You just make the deals on the side between nations in trade discussions and people will figure out your are price controlling when you are price controlling.
I see you're right up on these affairs hey.
 

Snake_Baker

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Now, Whitlam delays for quite some time in coming out to defend Marshall Green - and this is a question, I think, of serious lack of judgement on Whitlam's part given the troubles that had plagued the alliance before that time.
I suspect Gough was keeping a low profile whilst he was attempting to nationalise the countries resources.

Someone balanced film maker should do a doco on what would have occurred if he had succeeded.
 

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Val Keating

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Oil isn't going anywhere for military purposes for centuries.

The US already deposed a democratic government in Bolivia for its lithium.
Did you see the story where the Mexican cartels pushed out a company that wanted to mine the lithium in Mexico and have said that it’s there’s? Those cartels are more powerful then people realise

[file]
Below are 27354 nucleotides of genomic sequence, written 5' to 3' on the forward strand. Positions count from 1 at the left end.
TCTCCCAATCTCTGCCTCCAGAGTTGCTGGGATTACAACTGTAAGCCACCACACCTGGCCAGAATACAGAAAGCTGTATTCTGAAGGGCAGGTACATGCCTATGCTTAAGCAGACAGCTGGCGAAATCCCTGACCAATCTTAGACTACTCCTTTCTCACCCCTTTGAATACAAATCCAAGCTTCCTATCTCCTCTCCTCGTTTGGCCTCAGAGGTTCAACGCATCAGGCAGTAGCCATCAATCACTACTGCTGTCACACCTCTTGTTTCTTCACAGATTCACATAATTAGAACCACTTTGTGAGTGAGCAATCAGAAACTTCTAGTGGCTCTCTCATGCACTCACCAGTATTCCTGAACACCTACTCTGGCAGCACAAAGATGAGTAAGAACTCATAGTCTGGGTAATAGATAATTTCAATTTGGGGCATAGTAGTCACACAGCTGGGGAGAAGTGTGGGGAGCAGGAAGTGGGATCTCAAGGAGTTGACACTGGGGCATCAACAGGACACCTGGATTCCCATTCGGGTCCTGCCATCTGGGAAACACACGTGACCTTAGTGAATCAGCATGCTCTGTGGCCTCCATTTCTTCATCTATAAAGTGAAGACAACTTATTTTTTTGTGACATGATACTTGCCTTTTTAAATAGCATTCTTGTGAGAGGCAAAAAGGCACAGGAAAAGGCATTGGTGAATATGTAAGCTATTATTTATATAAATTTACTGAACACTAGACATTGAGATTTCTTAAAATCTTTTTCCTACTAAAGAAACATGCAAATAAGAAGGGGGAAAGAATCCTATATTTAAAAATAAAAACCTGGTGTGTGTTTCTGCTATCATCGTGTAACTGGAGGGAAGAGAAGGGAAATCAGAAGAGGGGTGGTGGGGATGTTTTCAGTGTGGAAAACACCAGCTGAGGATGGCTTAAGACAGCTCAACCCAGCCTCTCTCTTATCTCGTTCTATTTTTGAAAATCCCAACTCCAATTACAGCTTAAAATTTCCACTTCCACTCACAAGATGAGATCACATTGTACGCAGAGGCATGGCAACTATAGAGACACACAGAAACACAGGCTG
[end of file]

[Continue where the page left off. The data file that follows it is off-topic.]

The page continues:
SimpkinByTheDockOfTheBay

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I suspect Gough was keeping a low profile whilst he was attempting to nationalise the countries resources.

Someone balanced film maker should do a doco on what would have occurred if he had succeeded.
If he'd succeeded in nationalising the iron ore, my God, we'd be rich beyond measure.
 

ferball

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Did you see the story where the Mexican cartels pushed out a company that wanted to mine the lithium in Mexico and have said that it’s there’s? Those cartels are more powerful then people realise